Integrating Automobile Multiple Intelligent Warning Systems : Performance and Policy Implications
Author(s)Ho, Angela Wei Ling
Massachusetts Institute of Technology. Dept. of Aeronautics and Astronautics. Humans and Automation Laboratory
MetadataShow full item record
Intelligent driver warning systems can be found in many high-end vehicles on the road today, which will likely rapidly increase as they become standard equipment. However, introducing multiple warning systems into vehicles could potentially add to the complexity of the driving task, and there are many critical human factors issues that should be considered, such as how the interaction between alarm alerting schemes, system reliabilities, and distractions combine to affect driving performance and situation awareness. In addition, there are also questions with respect to whether there should be any minimum safety standards set to ensure both functional and usage safety of these systems, and what these standards should be. An experiment was conducted to study how a single master alert versus multiple individual alerts of different reliabilities affected drivers’ responses to different imminent collision situations while distracted. A master alert may have advantages since it reduces the total number of alerts, which could be advantageous especially with the proliferation of intelligent warning systems. However, a master alert may also confuse drivers, since it does not warn of a specific hazard, unlike a specific alert for each warning systems. Auditory alerts were used to warn of imminent frontal and rear collisions, as well as unintentional left and right lane departures. Low and high warning reliabilities were also tested. The different warning systems and reliability factors produced significantly different reaction times and response accuracies. The warning systems with low reliability caused accuracy rates to fall more than 40% across the four warning systems. In addition, low reliability systems also induced negative emotions in participants. Thus, reliability is one of the most crucial determinants of driving performance and the safety outcome, and it is imperative that warning systems are reliable. For the master versus distinct alarms factor, drivers responded statistically no different to the various collision warnings for both reaction times and accuracy of responses. However, in a subjective postexperiment assessment, participants preferred distinct alarms for different driver warning systems, even though their objective performance showed no difference to the different alerting schemes. This study showed that it was essential to design robust and reliable intelligent warning systems. However, there are no existing safety standards today to ensure that these systems are safe before they are introduced into vehicles, even though such systems are already available in high-end cars. Even though there are tradeoffs in having standards, such as increased time-to-market and possible loss of innovation, I recommend that safety standards be set nonetheless, since standards will ensure the safety performance of warning systems, to an extent. In terms of functional safety, safety standards should be performance-based, and should specify a minimum level of reliability. In terms of usage safety, the standards should also be performance-based, where driving performance can be indicated by measures such as reaction time, lane position, heading distance and accuracy of responses. In addition, multiple threat scenarios should also be tested. In terms of design guidelines, the various human factors guidelines from different countries should be harmonized internationally to ensure that manufacturers have access to a consistent set of guidelines. Finally, it is also important that these standards, especially for usage safety, specify tests with not just the average driver, but also with peripheral driving populations including novice and elderly drivers.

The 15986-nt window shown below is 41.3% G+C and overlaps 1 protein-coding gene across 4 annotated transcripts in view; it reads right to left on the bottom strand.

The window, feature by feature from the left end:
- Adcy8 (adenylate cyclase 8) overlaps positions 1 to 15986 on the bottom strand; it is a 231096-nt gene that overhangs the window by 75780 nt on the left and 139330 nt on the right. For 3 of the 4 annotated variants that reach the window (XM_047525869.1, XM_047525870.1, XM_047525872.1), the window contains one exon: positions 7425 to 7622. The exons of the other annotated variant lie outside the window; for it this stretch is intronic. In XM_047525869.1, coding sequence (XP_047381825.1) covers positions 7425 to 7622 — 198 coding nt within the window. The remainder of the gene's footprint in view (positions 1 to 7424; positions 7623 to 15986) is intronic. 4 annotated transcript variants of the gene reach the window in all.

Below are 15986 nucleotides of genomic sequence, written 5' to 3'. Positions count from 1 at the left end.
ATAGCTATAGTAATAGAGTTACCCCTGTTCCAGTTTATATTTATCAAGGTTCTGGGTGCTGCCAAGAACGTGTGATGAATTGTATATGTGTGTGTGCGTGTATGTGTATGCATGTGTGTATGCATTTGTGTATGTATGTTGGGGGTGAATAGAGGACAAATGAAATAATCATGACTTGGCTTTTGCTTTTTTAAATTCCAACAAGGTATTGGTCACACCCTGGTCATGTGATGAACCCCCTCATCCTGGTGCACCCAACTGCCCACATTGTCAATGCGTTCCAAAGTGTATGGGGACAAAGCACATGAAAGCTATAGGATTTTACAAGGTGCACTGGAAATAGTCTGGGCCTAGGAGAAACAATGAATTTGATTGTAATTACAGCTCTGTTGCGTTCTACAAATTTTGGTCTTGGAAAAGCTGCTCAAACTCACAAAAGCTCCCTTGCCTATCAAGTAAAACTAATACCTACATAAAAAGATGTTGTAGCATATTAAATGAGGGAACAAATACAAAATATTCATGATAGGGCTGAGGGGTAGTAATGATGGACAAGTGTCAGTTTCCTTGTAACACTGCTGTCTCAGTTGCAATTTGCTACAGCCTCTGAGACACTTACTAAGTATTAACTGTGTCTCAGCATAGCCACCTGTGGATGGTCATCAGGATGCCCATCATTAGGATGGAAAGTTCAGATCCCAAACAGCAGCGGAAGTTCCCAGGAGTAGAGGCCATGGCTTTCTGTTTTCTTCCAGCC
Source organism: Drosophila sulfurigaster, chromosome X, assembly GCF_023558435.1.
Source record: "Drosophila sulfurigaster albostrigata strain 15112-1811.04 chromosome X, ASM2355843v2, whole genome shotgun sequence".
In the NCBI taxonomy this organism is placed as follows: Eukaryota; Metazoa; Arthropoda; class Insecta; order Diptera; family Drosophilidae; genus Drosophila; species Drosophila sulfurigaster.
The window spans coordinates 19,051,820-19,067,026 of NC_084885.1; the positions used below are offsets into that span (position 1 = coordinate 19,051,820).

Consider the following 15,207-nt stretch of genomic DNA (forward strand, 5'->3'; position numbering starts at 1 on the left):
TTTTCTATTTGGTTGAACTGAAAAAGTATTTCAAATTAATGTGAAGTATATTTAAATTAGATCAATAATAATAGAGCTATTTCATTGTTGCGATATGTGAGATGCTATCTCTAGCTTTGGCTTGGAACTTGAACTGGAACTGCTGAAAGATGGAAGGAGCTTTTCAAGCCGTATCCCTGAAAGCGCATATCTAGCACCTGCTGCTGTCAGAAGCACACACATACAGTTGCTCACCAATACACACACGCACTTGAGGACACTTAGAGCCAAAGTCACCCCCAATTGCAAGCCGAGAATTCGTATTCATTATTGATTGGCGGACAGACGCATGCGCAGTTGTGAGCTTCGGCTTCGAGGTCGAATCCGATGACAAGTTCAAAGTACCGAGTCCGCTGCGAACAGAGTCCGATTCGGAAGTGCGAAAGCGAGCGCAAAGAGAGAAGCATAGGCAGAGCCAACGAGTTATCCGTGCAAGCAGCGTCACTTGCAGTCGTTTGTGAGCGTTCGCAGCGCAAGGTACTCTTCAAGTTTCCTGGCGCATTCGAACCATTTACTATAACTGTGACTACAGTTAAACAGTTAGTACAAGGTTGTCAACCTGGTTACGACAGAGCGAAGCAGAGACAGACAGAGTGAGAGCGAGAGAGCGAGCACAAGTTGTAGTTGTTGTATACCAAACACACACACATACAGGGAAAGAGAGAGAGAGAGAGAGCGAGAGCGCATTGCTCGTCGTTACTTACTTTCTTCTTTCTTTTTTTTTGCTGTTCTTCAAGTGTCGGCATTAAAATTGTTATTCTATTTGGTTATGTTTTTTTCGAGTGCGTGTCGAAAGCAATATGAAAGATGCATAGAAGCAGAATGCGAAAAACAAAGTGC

MIT Humans and Automation Laboratory